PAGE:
(Meanwhile you can make the frosting below)

Heat oven to 350 degrees F. Remove dough from the fridge and let it sit on the counter for 10 minutes to warm slightly. If it’s too hard and crumbly, grab a chunk at a time and squeeze it with your hands to soften it.

Divide the dough into 4-6 chunks and roll out on a flour work surface, until it is about 1/2-inch thick. Cut into any shape you’d like using cookie cutters.

Bake on a parchment-lined baking sheet for 8-11 minutes depending on your thickness. Transfer to a rack to cool.

Frosting

With an electric mixer, beat the butter and sugar together for about 3 minutes, until fluffy. Dissolve the espresso powder in the milk in a separate bowl. Add this to the butter mixture. Beat for another minute or so until it is a spreadable consistency. Cover and keep in fridge until cookies are cool.

Frost the cookies and dust with sprinkles if you’d like.

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Julia Child’s Chocolate Mousse

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I used to approach Valentine’s Day cynical, even if I wasn’t single. I liked disliking it. This year, I realized I love everything about it–chocolate, pink, giving/receiving gifts, baking, celebrating, homemade cards, hearts…I love love.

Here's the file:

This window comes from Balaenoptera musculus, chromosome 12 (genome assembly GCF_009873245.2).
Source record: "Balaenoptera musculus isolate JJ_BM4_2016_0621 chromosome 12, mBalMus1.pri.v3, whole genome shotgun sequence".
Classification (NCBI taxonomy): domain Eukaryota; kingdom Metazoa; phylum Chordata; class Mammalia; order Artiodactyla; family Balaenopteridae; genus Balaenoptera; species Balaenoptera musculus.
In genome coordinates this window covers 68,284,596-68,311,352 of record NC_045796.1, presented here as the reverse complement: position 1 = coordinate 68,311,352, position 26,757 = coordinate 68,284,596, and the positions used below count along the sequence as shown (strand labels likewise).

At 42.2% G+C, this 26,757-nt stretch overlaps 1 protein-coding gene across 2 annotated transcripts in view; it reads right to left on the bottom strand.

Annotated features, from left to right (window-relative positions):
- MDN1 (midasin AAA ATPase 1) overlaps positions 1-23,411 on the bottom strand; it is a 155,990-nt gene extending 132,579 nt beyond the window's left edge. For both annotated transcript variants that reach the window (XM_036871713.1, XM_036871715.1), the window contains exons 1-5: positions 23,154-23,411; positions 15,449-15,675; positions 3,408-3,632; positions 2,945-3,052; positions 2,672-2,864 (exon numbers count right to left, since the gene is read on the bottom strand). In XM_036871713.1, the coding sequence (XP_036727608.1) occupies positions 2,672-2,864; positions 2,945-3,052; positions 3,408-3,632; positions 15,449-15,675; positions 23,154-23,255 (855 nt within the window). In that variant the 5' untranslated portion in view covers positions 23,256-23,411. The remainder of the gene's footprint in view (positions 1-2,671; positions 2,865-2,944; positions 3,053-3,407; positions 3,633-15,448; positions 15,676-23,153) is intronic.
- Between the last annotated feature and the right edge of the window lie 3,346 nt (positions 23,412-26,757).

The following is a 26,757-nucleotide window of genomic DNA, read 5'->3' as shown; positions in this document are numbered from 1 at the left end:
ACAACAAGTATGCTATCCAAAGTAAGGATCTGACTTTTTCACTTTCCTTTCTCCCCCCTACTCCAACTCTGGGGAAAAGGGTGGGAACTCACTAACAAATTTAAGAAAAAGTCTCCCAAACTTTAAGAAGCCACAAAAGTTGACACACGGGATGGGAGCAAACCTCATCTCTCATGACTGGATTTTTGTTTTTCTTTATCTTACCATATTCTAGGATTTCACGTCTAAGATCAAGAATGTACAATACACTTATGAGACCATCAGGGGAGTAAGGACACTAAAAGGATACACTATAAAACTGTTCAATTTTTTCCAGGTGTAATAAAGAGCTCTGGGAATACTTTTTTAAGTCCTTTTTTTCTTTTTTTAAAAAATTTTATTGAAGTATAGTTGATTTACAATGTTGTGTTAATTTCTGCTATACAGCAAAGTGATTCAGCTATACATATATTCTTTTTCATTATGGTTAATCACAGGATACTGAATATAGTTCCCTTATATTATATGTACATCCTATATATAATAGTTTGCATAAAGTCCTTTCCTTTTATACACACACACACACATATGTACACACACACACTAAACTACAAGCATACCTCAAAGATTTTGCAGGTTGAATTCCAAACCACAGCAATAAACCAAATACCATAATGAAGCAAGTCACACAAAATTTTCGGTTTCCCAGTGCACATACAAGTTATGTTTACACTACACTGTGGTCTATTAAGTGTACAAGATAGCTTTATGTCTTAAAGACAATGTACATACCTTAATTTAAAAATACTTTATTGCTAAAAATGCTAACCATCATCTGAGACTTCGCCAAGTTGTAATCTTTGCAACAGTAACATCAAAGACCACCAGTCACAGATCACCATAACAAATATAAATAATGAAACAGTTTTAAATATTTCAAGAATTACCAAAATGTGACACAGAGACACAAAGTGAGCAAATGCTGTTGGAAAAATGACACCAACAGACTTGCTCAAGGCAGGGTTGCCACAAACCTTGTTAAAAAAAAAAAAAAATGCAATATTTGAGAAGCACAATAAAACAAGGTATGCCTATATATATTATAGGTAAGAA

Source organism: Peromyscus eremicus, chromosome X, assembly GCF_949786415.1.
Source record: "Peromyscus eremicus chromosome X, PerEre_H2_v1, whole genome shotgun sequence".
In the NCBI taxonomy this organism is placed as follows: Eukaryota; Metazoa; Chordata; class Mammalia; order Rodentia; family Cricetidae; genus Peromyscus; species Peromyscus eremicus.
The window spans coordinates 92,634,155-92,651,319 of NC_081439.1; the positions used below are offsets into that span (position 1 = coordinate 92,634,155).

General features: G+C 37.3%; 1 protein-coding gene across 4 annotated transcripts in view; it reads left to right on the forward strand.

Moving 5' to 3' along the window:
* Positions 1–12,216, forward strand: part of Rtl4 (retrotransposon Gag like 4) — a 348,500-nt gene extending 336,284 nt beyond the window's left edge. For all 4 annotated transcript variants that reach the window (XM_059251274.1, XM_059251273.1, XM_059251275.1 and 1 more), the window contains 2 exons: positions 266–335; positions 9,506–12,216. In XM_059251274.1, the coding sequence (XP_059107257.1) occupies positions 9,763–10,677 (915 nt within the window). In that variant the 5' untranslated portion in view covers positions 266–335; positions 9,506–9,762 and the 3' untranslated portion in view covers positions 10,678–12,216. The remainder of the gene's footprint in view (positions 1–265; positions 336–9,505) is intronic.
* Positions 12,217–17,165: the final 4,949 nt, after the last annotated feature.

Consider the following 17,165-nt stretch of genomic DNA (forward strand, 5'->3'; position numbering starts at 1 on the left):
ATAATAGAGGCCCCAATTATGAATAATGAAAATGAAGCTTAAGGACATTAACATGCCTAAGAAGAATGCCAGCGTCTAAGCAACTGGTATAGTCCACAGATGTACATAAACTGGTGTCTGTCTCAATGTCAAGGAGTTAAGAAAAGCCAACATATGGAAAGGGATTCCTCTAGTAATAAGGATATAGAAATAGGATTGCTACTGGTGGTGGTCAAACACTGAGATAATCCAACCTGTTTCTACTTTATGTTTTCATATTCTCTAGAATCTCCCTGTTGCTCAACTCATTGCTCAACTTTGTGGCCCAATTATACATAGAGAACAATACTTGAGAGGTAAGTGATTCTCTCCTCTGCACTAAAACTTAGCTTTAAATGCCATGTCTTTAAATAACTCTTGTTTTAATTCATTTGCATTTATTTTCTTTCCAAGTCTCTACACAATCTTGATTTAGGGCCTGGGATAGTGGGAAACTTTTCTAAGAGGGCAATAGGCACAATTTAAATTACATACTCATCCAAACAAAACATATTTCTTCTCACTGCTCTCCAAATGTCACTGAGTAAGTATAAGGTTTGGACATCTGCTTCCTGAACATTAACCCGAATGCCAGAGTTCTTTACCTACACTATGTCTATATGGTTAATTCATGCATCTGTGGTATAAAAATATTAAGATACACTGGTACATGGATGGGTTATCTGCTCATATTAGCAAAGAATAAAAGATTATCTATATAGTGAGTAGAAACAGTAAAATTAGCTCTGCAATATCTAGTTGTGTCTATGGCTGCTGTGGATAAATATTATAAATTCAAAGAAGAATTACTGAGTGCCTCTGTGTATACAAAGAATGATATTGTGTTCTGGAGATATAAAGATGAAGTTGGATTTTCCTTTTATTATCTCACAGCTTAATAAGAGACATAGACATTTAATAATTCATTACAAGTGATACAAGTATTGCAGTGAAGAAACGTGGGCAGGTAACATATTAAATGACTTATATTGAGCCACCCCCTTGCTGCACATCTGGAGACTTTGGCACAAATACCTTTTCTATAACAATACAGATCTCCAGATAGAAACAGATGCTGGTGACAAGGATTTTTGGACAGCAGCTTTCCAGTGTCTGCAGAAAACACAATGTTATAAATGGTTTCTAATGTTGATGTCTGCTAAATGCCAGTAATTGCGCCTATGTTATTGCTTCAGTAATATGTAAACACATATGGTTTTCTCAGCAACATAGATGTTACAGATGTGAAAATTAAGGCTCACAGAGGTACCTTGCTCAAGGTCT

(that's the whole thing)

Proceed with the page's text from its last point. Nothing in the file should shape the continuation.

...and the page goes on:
I woke up and had a chocolate chip pancake breakfast with friends, spent the whole afternoon in bed eating chocolate (which is now all over my new white sheets), then went to my favorite bar for a cheese plate and champagne with my best friend and finished it by watching When Harry Met Sally. Somewhere in that mix I also tackled chocolate mousse. I made Julia Child’s recipe, but used water in place of rum. I didn’t feel like buying rum and actually, the mousse was excellent without it. I also cut the recipe in half, which took a lot of math and a little luck. It was oh-so rich, the perfect sweetness and everything else a mousse should be. I topped it off with a dollop of whipped cream and chocolate shavings. The recipe emphasized using good chocolate. I could not agree more. It will be as good as the quality of the chocolate. I used 70 percent Green & Black. Because my measurements might not be trustworthy, here is the full recipe.